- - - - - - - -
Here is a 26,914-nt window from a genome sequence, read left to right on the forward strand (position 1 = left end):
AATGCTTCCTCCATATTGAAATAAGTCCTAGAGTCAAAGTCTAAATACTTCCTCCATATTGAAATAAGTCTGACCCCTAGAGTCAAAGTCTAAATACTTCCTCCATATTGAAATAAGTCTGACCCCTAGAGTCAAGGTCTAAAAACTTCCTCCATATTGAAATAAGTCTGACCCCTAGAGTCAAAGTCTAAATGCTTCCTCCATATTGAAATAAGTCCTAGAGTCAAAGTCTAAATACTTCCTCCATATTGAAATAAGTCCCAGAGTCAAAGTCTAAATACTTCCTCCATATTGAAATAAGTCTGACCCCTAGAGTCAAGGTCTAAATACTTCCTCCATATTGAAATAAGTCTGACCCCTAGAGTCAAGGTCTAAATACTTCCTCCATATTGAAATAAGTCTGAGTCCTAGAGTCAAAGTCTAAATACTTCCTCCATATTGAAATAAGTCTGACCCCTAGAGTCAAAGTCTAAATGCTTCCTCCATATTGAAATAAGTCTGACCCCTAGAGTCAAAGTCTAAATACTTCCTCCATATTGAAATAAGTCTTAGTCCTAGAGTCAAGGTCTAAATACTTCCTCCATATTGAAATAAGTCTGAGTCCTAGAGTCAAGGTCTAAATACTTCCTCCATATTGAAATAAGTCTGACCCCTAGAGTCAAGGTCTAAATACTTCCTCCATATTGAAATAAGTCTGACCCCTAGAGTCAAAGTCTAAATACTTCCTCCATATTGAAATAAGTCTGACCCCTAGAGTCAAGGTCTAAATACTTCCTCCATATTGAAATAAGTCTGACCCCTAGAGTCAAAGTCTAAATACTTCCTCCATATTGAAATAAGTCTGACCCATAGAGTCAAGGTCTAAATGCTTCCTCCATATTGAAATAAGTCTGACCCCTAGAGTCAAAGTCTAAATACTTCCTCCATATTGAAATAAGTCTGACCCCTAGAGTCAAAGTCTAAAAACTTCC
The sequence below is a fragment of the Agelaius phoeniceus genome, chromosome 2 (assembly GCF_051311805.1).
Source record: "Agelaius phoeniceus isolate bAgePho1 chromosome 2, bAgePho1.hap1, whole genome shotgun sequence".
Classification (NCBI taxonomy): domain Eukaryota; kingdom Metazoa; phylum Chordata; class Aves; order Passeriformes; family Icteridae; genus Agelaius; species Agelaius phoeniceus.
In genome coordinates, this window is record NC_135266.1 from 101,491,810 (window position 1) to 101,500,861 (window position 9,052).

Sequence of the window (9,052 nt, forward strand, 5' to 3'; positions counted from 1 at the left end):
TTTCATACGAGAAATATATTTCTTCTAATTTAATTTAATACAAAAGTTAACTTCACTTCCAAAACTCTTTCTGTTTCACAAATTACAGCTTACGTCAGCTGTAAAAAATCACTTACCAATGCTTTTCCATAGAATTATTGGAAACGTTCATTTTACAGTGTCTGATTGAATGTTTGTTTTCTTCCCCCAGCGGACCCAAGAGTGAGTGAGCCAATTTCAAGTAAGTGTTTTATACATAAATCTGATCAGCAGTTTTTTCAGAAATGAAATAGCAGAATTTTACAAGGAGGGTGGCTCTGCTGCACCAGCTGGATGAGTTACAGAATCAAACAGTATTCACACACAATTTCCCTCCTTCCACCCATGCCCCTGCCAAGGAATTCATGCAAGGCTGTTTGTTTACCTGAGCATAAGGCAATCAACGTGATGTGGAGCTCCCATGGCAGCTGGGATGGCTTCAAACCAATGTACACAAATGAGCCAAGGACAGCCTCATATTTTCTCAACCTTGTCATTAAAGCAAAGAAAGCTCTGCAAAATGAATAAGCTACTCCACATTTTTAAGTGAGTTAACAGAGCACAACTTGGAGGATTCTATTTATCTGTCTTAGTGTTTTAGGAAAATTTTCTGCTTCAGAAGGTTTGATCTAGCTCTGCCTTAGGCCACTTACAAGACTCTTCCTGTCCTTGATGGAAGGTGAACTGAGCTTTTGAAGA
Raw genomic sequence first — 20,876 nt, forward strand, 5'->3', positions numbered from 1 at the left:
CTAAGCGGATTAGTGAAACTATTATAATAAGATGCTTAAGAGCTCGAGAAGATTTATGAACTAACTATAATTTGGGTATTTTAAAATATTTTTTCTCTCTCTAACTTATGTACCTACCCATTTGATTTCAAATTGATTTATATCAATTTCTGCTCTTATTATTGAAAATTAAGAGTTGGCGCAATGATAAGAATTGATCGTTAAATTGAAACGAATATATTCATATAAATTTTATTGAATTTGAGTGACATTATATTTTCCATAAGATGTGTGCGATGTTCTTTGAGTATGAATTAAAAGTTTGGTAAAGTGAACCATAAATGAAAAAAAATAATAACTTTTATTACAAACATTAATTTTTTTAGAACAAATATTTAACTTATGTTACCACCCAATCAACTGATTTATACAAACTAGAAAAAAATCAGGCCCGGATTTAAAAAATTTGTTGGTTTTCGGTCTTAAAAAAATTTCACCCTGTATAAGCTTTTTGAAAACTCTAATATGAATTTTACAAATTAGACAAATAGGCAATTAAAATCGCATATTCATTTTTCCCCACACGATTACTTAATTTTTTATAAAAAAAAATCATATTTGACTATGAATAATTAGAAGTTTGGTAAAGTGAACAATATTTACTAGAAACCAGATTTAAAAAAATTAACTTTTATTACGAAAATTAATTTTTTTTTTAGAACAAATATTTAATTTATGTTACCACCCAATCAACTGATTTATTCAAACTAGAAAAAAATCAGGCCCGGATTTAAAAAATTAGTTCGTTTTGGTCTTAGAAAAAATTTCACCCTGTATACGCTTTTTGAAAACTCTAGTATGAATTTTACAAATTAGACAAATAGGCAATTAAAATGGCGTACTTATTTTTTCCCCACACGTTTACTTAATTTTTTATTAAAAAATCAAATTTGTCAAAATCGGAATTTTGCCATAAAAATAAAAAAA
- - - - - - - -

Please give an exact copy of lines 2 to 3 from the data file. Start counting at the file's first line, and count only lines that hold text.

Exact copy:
AATGCTTCCTCCATATTGAAATAAGTCCTAGAGTCAAAGTCTAAATACTTCCTCCATATTGAAATAAGTCTGACCCCTAGAGTCAAAGTCTAAATACTTCCTCCATATTGAAATAAGTCTGACCCCTAGAGTCAAGGTCTAAAAACTTCCTCCATATTGAAATAAGTCTGACCCCTAGAGTCAAAGTCTAAATGCTTCCTCCATATTGAAATAAGTCCTAGAGTCAAAGTCTAAATACTTCCTCCATATTGAAATAAGTCCCAGAGTCAAAGTCTAAATACTTCCTCCATATTGAAATAAGTCTGACCCCTAGAGTCAAGGTCTAAATACTTCCTCCATATTGAAATAAGTCTGACCCCTAGAGTCAAGGTCTAAATACTTCCTCCATATTGAAATAAGTCTGAGTCCTAGAGTCAAAGTCTAAATACTTCCTCCATATTGAAATAAGTCTGACCCCTAGAGTCAAAGTCTAAATGCTTCCTCCATATTGAAATAAGTCTGACCCCTAGAGTCAAAGTCTAAATACTTCCTCCATATTGAAATAAGTCTTAGTCCTAGAGTCAAGGTCTAAATACTTCCTCCATATTGAAATAAGTCTGAGTCCTAGAGTCAAGGTCTAAATACTTCCTCCATATTGAAATAAGTCTGACCCCTAGAGTCAAGGTCTAAATACTTCCTCCATATTGAAATAAGTCTGACCCCTAGAGTCAAAGTCTAAATACTTCCTCCATATTGAAATAAGTCTGACCCCTAGAGTCAAGGTCTAAATACTTCCTCCATATTGAAATAAGTCTGACCCCTAGAGTCAAAGTCTAAATACTTCCTCCATATTGAAATAAGTCTGACCCATAGAGTCAAGGTCTAAATGCTTCCTCCATATTGAAATAAGTCTGACCCCTAGAGTCAAAGTCTAAATACTTCCTCCATATTGAAATAAGTCTGACCCCTAGAGTCAAAGTCTAAAAACTTCC
The sequence below is a fragment of the Agelaius phoeniceus genome, chromosome 2 (assembly GCF_051311805.1).